Avastin trial at The Royal London & Barts:
I’ve talked briefly about the Avastin trial that I did from September 2012/13. This took place on Ward 7a at Barts Hospital. I have very mixed feelings about that time as it’s been tinged by the anger I feel towards the care I received from The London. I am very aware of the fact that at least some of my frustration comes from the fact that it was my Dr at that hospital who was the bearer of bad news and if I’m being rational, it’s unfair to hold that against the hospital. However there is far more to it than that but it does mean that some of my memories of that time have probably been slightly warped.
Anyway, as I’ve said above, the Avastin trial was a year long and consisted of IV infusions every three weeks. Claire accompanied me on most of these trips and Andy and my mum joined me for some of them. Ward 7a, the chemo ward, is not the most friendly of places. It’s very clinical and I felt quite anonymous there – just another patient, another number, someone to tick off the day’s list. The nurses often struggled to find my veins and so getting a cannula in was fraught with difficulty. More often that not I’d find myself apologizing for my bad veins and was always terrified that they’d insist I’d have a semi-permanent port fitted to save time on treatment days.
On one occasion it had taken several goes to get the cannula in and I began to feel very woozy. Claire was with me and I didn’t want her to worry so heard myself saying – it’s really fine, I just feel a bit fuzzy. At which point the nurses had put my chair right back and were giving me oxygen as I was clearly about to faint or be sick. Thankfully I did neither. Once I’d recovered and someone had at last managed to get a cannula in I realized that Claire was looking a little shell-shocked. Apparently my reassurance that I felt ‘fuzzy’ was not as comforting as I thought – to be fair I may have said ‘fizzy’. I think I probably sounded a little fuzzy too plus she says I wasn’t a very good colour.
I’m convinced that the nurses on ward 7a thought we were quite peculiar as we often sat and giggled and were generally fairly irreverent about the whole experience. It doesn’t take a genius to work out that we often found that if we didn’t laugh we’d cry but on the occasion of the ‘fuzzy’ attack I think we struggled a little more to laugh as neither of us do very well when I wasn’t actually feel very well. It was much harder to pretend that sitting in chemo ward is anything other than pretty grim.
Funnily, even looking back now, I do have some fond memories of my Avastin year. It’s also when Claire and I established some of our many ‘rules’ about when it was alright to relax and have a cup of tea and bar of chocolate. For some reason this was only allowed to happen once I was properly plumbed in and the treatment was going in. The moment it started, Claire would rush off and get us cups of tea and pull out what appeared to be an endless supply of Dime bars from her bag.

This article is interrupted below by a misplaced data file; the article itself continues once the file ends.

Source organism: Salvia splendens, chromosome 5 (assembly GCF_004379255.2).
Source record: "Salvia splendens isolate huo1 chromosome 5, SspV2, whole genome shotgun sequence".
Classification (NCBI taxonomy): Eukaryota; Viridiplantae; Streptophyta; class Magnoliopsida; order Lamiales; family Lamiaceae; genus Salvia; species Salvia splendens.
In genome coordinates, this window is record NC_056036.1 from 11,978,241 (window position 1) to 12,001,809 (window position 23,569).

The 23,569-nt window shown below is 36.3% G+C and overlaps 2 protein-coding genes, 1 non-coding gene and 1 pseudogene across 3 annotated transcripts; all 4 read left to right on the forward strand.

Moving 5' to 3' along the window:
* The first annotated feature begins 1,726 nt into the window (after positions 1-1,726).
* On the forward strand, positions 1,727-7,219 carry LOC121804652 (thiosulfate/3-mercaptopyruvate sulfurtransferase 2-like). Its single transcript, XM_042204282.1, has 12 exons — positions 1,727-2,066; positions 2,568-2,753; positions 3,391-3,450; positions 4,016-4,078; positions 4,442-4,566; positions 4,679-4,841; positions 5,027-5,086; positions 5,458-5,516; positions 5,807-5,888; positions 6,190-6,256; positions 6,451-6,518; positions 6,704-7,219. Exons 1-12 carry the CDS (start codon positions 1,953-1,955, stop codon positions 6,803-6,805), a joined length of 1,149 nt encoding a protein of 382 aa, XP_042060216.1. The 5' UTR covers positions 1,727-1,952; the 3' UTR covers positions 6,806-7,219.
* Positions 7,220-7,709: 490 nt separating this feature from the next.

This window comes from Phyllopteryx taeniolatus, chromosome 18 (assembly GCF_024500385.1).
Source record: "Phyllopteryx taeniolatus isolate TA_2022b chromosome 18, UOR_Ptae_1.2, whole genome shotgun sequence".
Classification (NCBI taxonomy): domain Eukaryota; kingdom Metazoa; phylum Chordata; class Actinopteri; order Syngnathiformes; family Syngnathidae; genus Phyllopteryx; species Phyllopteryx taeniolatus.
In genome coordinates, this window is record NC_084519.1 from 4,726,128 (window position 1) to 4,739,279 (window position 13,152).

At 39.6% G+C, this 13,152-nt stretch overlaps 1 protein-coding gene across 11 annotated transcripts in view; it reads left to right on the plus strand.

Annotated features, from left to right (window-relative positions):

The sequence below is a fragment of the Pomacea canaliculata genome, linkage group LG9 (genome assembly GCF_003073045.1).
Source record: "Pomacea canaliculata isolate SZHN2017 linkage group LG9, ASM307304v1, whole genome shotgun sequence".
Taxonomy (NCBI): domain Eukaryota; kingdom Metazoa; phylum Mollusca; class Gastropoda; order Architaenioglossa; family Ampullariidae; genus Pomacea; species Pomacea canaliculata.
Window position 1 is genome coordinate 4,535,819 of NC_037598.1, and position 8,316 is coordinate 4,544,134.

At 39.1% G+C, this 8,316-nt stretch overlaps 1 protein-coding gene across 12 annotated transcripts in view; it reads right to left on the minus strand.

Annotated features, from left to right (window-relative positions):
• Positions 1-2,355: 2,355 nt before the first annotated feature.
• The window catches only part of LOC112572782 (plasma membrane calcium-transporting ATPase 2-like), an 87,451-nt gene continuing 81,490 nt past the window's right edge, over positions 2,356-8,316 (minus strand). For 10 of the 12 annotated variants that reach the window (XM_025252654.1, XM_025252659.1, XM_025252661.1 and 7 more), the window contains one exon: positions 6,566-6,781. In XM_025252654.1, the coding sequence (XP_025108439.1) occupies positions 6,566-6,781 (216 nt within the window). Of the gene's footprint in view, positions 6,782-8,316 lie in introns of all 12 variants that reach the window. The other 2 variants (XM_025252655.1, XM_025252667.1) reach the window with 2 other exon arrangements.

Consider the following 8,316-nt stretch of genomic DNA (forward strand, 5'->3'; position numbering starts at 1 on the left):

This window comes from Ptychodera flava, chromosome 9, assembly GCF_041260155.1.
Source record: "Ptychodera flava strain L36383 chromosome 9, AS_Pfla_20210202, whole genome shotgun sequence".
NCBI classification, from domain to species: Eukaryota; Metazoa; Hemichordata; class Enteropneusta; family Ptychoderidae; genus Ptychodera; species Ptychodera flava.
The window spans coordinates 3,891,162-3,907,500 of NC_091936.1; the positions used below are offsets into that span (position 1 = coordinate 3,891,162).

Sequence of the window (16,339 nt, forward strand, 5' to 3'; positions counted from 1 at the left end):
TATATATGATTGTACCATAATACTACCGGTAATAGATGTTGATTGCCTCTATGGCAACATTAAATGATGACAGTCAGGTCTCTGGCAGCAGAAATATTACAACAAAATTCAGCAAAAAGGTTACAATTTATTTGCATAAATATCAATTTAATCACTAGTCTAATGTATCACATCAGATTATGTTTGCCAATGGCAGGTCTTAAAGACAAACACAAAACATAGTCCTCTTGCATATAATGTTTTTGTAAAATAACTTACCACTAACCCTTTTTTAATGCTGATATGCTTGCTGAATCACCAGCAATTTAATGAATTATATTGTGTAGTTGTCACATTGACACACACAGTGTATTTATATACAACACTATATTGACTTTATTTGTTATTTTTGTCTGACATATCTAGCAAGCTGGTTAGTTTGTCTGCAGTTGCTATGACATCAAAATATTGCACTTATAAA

Treatment at The Marsden has been very different. I went to the hospital on Wednesdays and Thursdays every two weeks. The treatment was done in 6 week cycles and so on weeks 1 and 5 on the Wednesday I had blood tests, the nurse checks my blood pressure, weight and temperatures and I saw the doctor and then went for treatment on the Thursday. Week 3 of the cycle was basically the same but I didn’t have to a blood test on those weeks.
The treatment was given by IV infusion so the nurses have got to get a cannula into my arm in order to administer the drugs. Despite being extremely squeamish about needles when I was little I have genuinely become totally used to this process. I can now even watch when they put the needle in and poke around. They often had to plunge my hand in hot water for a while first so they can actually see and feel my veins and on some occasions they’ve had to use a magic vein-viewing machine which I think is amazing but I’m not sure the nurses love it as it means they’re having to cannulate me at an odd angle. Each nurse was allowed two goes at getting the cannula in and mostly this is more than enough.
A lot of them did it on the first go but occasionally it all goes wrong and on one day it took 5 or 6 attempts and my arm looked pretty battered the next day. However, despite the discomfort of it all the nurses were always phenomenally kind and I had every confidence that they’ll get the needle in eventually so never got frightened that I won’t receive my treatment. When I did the previous trial I was always terrified that the very clinical but not terribly compassionate nurses would take issue with my bad veins and not let me have my treatment. I realize this isn’t terribly rational and in fact it’s probably counter-productive as I’m convinced that when I don’t have great confidence in whoever is wielding the cannula my veins follow suit and scarper.
Since the move to The Marsden the quality of the chocolate consumed by Claire and I improved. We figured that in that we were hanging out in Chelsea a Dime bar just wouldn’t cut it and so my Dad became the provider of posh chocs for hospital days and this added a touch of glamour to our Thursdays.
Whilst I’m happy not to being having so many hospital appointments since coming off the trial and it’s very nice not being constantly poked with needles there are bits of the routine that I miss. I miss Claire and I selecting our lunch and chocolate for the occasion. I miss the nurses – they really are that nice and I miss the routine which somehow made me feel secure and that like I was actively doing something.